In summary, both of these funds are options for investors considering how to manage downside risk in the equity markets. Both strategies are designed to lower equity beta while also achieving long-run equity market upside participation. 




1Ordinary brokerage commissions apply.

Important Risks Related to this Article

There are risks associated with investing, including possible loss of principal. The Fund will invest in derivatives, including S&P 500 Index put options (“SPX Puts”). Derivative investments can be volatile, and these investments may be less liquid than securities, and more sensitive to the effects of varied economic conditions. The value of the SPX Puts in which the Fund invests is partly based on the volatility used by market participants to price such options (i.e., implied volatility). The options values are partly based on the volatility used by dealers to price such options, so increases in the implied volatility of such options will cause the value of such options to increase, which will result in a corresponding increase in the liabilities of the Fund and a decrease in the Fund’s NAV. Options may be subject to volatile swings in price influenced by changes in the value of the underlying instrument. The potential return to the Fund is limited to the amount of option premiums it receives; however, the Fund can potentially lose up to the entire strike price of each option it sells. Due to the investment strategy of the Fund, it may make higher capital gain distributions than other ETFs. 


The Fund invests in derivatives, including as a substitute to gain short exposure to equity securities. Derivatives used by the Fund to offset its exposure to market volatility may not perform as intended. The Fund may engage in “short sale” transactions and will lose value if the security or instrument that is the subject of a short sale increases in value. A Fund that has exposure to one or more sectors may increase the Fund’s vulnerability to any single economic or regulatory development. This may result in greater share price volatility. The composition of the Index is heavily dependent on quantitative models and data from one or more third parties, and the Index may not perform as intended. The Fund invests in the securities included in, or representative of, its Index regardless of their investment merit, and the Fund does not attempt to outperform its Index or take defensive positions in declining markets. Please read the Funds’ prospectuses for specific details regarding the Funds’ risk profile.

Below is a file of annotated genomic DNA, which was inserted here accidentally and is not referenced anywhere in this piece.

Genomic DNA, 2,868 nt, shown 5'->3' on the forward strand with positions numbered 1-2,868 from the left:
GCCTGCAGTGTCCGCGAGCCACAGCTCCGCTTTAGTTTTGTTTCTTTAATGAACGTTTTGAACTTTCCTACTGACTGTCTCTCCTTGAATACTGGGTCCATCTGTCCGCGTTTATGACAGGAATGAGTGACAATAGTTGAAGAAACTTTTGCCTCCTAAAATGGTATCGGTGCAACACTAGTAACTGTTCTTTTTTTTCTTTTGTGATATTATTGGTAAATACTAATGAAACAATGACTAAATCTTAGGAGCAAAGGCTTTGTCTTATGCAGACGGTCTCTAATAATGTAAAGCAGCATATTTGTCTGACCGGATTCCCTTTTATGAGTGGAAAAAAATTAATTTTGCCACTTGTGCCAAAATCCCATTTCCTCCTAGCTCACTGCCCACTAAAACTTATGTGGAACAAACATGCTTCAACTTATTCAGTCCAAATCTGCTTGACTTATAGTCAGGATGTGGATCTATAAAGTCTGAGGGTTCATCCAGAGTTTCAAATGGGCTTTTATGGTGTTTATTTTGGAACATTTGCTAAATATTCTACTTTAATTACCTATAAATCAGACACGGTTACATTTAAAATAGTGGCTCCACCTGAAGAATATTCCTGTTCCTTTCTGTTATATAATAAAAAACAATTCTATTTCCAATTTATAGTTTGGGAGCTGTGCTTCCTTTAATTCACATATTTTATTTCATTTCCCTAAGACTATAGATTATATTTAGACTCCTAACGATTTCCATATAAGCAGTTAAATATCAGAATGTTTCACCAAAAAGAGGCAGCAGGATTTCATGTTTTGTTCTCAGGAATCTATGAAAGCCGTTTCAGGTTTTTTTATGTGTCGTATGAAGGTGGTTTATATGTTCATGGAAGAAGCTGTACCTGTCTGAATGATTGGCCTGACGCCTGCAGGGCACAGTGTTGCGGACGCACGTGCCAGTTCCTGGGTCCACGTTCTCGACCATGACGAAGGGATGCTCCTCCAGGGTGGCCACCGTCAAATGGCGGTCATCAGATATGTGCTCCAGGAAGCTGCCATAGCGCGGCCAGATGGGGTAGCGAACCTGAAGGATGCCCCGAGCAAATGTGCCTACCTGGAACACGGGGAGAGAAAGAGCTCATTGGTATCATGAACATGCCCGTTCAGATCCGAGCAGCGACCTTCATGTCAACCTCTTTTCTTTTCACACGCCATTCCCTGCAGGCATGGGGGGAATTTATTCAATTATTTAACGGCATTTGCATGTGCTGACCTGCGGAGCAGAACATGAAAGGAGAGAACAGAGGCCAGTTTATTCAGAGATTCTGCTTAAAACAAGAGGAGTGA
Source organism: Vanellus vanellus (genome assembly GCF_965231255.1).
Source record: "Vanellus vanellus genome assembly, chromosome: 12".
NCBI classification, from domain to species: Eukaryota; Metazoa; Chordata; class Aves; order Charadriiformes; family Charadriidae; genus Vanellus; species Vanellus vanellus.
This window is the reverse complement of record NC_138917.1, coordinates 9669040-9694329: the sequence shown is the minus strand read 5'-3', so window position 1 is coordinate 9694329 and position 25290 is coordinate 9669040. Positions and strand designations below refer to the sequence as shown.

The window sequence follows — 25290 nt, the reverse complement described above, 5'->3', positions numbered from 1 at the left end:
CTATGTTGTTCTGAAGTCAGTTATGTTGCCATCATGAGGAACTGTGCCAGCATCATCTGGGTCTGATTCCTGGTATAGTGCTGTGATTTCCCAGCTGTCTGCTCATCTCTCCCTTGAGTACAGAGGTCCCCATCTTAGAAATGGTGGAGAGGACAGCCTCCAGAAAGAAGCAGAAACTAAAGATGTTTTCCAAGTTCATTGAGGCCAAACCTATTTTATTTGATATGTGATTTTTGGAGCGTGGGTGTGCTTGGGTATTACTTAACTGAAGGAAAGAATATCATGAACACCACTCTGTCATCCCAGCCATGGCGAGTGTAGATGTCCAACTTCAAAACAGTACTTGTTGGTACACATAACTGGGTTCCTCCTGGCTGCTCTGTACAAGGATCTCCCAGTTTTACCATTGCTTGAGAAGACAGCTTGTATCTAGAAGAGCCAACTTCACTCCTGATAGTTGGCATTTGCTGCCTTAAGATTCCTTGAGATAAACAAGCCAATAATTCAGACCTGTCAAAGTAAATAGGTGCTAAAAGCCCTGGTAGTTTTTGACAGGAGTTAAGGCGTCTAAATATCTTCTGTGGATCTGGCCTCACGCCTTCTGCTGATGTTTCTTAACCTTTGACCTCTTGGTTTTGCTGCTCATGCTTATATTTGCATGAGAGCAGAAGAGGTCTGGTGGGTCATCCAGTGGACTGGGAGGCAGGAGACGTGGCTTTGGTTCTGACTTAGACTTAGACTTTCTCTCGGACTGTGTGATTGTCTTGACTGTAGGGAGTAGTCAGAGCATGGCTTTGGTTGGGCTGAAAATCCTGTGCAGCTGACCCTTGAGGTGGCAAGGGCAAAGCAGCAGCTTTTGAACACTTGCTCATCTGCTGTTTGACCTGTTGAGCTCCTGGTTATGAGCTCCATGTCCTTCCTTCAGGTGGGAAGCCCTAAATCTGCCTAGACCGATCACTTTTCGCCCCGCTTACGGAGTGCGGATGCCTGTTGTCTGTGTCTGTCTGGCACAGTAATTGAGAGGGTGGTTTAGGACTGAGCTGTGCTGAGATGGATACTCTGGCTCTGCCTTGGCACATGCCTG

For more investing insights, check out our Economic & Market Outlook


About the Contributor
Global Chief Investment Officer
Follow Jeremy Schwartz

Jeremy Schwartz has served as our Global Chief Investment Officer since November 2021 and leads WisdomTree’s investment strategy team in the construction of WisdomTree’s equity Indexes, quantitative active strategies and multi-asset Model Portfolios. Jeremy joined WisdomTree in May 2005 as a Senior Analyst, adding Deputy Director of Research to his responsibilities in February 2007. He served as Director of Research from October 2008 to October 2018 and as Global Head of Research from November 2018 to November 2021. Before joining WisdomTree, he was a head research assistant for Professor Jeremy Siegel and, in 2022, became his co-author on the sixth edition of the book Stocks for the Long Run. Jeremy is also co-author of the Financial Analysts Journal paper “What Happened to the Original Stocks in the S&P 500?” He received his B.S. in economics from The Wharton School of the University of Pennsylvania and hosts the Wharton Business Radio program Behind the Markets on SiriusXM 132. Jeremy is a member of the CFA Society of Philadelphia.